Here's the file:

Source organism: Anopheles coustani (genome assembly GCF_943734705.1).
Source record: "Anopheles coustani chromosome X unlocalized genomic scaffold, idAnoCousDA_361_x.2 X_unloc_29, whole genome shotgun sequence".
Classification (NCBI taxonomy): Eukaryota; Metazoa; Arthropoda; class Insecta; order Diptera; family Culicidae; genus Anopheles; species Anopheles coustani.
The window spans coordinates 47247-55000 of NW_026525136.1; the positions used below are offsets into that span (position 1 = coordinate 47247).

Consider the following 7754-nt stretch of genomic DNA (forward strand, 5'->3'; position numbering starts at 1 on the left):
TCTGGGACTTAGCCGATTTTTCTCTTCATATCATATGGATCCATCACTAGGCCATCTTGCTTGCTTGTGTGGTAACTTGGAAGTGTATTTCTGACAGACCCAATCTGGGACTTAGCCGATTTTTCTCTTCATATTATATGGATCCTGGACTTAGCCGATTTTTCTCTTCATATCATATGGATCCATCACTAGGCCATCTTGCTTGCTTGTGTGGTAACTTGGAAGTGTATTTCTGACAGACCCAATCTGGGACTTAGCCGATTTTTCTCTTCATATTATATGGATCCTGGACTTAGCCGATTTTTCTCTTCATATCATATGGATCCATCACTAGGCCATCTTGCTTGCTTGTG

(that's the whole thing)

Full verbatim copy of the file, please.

Source organism: Anopheles coustani (genome assembly GCF_943734705.1).
Source record: "Anopheles coustani chromosome X unlocalized genomic scaffold, idAnoCousDA_361_x.2 X_unloc_29, whole genome shotgun sequence".
Classification (NCBI taxonomy): Eukaryota; Metazoa; Arthropoda; class Insecta; order Diptera; family Culicidae; genus Anopheles; species Anopheles coustani.
The window spans coordinates 47247-55000 of NW_026525136.1; the positions used below are offsets into that span (position 1 = coordinate 47247).

Consider the following 7754-nt stretch of genomic DNA (forward strand, 5'->3'; position numbering starts at 1 on the left):
TCTGGGACTTAGCCGATTTTTCTCTTCATATCATATGGATCCATCACTAGGCCATCTTGCTTGCTTGTGTGGTAACTTGGAAGTGTATTTCTGACAGACCCAATCTGGGACTTAGCCGATTTTTCTCTTCATATTATATGGATCCTGGACTTAGCCGATTTTTCTCTTCATATCATATGGATCCATCACTAGGCCATCTTGCTTGCTTGTGTGGTAACTTGGAAGTGTATTTCTGACAGACCCAATCTGGGACTTAGCCGATTTTTCTCTTCATATTATATGGATCCTGGACTTAGCCGATTTTTCTCTTCATATCATATGGATCCATCACTAGGCCATCTTGCTTGCTTGTG